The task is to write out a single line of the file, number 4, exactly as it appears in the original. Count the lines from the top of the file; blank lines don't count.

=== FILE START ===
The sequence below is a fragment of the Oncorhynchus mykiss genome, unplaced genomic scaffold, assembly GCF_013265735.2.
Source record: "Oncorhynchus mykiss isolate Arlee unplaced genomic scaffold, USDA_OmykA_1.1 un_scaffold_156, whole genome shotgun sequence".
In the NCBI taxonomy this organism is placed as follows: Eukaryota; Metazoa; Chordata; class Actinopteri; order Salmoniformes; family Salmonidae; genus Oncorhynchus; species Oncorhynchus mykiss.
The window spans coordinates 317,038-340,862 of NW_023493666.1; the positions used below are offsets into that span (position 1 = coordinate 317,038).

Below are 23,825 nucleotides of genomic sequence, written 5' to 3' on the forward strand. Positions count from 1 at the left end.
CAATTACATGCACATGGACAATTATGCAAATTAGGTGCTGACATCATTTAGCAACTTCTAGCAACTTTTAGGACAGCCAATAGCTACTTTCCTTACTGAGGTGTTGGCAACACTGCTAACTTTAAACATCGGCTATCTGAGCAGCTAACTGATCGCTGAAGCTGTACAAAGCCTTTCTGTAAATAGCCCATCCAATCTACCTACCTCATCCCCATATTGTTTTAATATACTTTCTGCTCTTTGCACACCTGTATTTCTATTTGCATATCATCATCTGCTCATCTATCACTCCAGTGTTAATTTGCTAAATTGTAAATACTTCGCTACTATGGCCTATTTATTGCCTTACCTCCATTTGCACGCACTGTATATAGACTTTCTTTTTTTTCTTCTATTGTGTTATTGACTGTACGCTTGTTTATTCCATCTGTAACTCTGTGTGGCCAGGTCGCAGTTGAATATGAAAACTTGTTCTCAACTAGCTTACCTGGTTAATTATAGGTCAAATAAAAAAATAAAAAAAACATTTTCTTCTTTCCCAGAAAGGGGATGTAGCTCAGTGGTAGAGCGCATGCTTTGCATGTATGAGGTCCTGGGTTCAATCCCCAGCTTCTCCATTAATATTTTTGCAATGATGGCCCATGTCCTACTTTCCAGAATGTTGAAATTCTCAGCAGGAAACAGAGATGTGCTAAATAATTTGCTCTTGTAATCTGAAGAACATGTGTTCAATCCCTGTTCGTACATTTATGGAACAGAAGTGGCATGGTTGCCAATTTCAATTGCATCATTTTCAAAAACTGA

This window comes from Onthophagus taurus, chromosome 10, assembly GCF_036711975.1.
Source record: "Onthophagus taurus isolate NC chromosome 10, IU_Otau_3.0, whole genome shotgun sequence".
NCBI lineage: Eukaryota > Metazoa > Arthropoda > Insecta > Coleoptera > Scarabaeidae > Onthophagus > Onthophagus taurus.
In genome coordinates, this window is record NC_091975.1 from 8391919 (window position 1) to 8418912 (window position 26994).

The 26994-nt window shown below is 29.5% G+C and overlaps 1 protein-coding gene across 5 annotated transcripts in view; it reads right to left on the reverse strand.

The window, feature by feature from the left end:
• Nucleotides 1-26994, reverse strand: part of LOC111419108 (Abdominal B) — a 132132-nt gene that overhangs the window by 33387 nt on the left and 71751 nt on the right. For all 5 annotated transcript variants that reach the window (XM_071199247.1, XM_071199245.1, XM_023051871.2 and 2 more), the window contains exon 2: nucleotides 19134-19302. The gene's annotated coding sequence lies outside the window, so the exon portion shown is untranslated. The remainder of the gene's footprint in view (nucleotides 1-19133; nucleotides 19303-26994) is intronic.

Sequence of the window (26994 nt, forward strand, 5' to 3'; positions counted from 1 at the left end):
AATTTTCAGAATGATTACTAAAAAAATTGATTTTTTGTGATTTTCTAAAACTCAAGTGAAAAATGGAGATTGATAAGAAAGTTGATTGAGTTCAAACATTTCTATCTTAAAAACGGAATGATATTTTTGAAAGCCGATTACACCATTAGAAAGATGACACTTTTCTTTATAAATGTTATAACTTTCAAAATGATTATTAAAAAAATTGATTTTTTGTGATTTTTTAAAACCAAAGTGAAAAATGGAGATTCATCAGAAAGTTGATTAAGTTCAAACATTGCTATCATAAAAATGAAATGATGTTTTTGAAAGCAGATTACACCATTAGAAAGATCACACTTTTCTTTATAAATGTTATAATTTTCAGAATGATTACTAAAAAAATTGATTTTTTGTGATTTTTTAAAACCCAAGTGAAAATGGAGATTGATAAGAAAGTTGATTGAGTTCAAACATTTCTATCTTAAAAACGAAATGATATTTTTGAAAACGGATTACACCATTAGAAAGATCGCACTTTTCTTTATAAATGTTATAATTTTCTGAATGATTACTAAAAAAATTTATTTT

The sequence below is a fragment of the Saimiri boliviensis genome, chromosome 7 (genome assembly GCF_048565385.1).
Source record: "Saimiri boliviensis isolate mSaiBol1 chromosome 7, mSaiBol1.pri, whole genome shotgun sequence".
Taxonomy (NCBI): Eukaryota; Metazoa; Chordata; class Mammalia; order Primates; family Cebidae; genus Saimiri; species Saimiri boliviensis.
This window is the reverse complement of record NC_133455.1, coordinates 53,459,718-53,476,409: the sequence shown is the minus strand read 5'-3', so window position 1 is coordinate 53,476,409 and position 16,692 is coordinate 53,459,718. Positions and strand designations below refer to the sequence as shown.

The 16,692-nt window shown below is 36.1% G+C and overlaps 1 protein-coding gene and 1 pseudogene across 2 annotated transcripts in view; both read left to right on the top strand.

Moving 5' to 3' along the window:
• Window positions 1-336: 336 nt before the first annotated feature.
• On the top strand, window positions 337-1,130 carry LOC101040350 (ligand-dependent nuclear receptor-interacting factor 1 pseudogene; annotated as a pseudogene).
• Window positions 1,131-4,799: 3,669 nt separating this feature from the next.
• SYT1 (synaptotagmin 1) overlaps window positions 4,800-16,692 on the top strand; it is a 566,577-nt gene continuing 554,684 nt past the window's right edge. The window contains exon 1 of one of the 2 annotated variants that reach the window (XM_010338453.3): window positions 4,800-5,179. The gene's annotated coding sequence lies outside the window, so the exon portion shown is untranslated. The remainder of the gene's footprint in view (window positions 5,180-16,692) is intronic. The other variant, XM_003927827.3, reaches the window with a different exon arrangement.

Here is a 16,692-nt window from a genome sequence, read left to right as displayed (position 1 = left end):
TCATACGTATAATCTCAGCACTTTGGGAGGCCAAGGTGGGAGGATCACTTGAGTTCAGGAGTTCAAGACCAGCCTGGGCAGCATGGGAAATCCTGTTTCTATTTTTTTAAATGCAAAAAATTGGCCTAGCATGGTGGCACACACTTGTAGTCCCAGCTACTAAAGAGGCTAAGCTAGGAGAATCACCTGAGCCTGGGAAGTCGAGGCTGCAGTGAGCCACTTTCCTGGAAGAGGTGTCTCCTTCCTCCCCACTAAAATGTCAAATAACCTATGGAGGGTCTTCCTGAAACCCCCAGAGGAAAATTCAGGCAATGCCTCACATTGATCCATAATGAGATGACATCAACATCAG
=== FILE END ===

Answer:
The window spans coordinates 317,038-340,862 of NW_023493666.1; the positions used below are offsets into that span (position 1 = coordinate 317,038).